For the Panama Canal
Rodolfo Sabonger, deputy president of the Market Research and Analysis Office of the Canal Management, talks about the enhancement project now underway for this major manmade watercourse.
What are the main challenges the Market Research and Analysis Office of the Canal Management has put up with for the enhancement of the Canal?
Like any other project, the most important thing from the word go is to justify the need of the project and its financial liability. Our role has been to provide that kind of analysis. This effort has led us to the conclusion that it was necessary to carry out this project and that the enhancement works can be bankrolled through the Canal’s pricing policy and the services it will have to offer.
This is about adapting the product to the needs of the market. That’s always been our top challenge because the Canal has endured a string of nonstop changes since almost its grand opening.
How are the enhancement works faring and what construction stage are you in right now?
We’ve left the first planning stage behind and we’re right now executing one of the main elements of the entire project which is the dry digging. We’ve also handed in the first dredging contract on the Pacific entrance and the first contract for the purchase of a new dredger for the navigation channels. We expect those proposals to be ready by October for further assessment, so that we’ll be ready to get cracking by the first quarter of 2009.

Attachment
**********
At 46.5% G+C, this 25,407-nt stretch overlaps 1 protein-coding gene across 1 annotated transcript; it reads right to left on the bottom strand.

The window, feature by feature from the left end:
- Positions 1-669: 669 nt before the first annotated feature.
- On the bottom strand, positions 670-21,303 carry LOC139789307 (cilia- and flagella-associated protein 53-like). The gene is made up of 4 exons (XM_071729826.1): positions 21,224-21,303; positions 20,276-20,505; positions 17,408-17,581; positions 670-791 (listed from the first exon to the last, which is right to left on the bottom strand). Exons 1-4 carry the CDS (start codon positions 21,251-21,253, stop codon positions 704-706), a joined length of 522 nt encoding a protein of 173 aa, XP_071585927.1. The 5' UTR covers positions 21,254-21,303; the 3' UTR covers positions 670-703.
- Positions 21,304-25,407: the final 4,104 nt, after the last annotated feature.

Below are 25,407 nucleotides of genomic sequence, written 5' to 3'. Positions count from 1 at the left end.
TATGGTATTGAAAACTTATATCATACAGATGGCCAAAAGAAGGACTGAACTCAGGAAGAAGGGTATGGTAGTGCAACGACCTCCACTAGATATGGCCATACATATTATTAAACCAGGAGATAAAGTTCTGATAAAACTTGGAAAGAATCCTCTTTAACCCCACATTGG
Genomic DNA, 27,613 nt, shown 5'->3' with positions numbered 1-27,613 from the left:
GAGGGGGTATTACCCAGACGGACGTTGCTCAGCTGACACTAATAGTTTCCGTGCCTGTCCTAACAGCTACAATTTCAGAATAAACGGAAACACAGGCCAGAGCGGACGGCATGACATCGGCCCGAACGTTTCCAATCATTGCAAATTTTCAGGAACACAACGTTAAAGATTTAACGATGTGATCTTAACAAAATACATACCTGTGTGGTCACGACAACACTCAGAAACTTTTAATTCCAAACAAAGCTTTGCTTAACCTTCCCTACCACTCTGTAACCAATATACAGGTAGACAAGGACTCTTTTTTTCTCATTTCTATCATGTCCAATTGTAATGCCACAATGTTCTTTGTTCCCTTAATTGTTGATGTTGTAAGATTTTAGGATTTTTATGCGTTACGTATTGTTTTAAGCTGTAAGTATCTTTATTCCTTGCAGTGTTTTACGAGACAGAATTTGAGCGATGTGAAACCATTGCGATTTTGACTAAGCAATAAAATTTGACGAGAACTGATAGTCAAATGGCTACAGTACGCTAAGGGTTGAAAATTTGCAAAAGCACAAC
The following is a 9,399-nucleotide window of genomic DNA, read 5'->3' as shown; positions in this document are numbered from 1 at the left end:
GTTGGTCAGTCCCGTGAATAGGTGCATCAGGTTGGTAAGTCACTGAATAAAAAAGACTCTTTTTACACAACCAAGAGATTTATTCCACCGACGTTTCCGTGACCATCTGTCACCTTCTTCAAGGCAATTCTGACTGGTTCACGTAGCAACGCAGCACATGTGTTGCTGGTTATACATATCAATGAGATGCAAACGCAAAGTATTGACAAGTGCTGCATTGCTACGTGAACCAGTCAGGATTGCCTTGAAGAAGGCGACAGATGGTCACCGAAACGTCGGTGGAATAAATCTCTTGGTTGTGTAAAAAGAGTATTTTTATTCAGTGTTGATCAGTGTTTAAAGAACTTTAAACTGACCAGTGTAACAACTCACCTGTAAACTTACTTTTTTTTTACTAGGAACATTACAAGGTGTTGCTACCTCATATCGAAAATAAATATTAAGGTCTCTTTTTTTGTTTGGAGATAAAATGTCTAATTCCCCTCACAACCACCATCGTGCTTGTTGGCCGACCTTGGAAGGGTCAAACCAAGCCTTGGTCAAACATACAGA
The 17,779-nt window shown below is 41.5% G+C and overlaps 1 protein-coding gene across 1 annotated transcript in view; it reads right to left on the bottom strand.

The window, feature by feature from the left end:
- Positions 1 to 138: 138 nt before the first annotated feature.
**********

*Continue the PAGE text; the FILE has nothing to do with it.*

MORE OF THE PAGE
How does the Panamanian government support the tasks and the efforts your division is carrying out?
We work and collaborate very closely with the Ministry of Economy and Finance, as well as with the Republic’s General Accounting Office because we are the ones that come up with the information and the top indicators for the Canal from an economic standpoint, and that much data is ingrained in the country’s overall economic indicators.
The Panama Canal has witnessed major developments of the country’s social, economic and political life. And it has also heard the stories of some unsung heroes like Rodolfo Sabonger, deputy president of the Market Research and Analysis Office of the Canal Management
What’s the main working strategy that the Market Research and Analysis Office of the Canal Management will have in 2008?
We’re already making plans for 2009. The ongoing year is history now and is under execution. We also have to get the job done in terms of the pricing and toll policy. A couple of years ago we updated and put the current toll policy up to par with international standards until 2009.
We must bear in mind that the Canal is just a small link in the supply chain in which the costs of all the participating elements are articulated with one another, from the fuels and the storage to the costs of maritime, ground and air transportation. Then, as part of that chain, our responsibility is to make sure that the Canal could operate in a profitable way.
Our responsibility is to make sure that the Canal can be operated in a profitable way. The main challenge here is try to make the most of the advantages the Canal has to offer in an effort to make Panama’s the most important logistics platform of the Americas.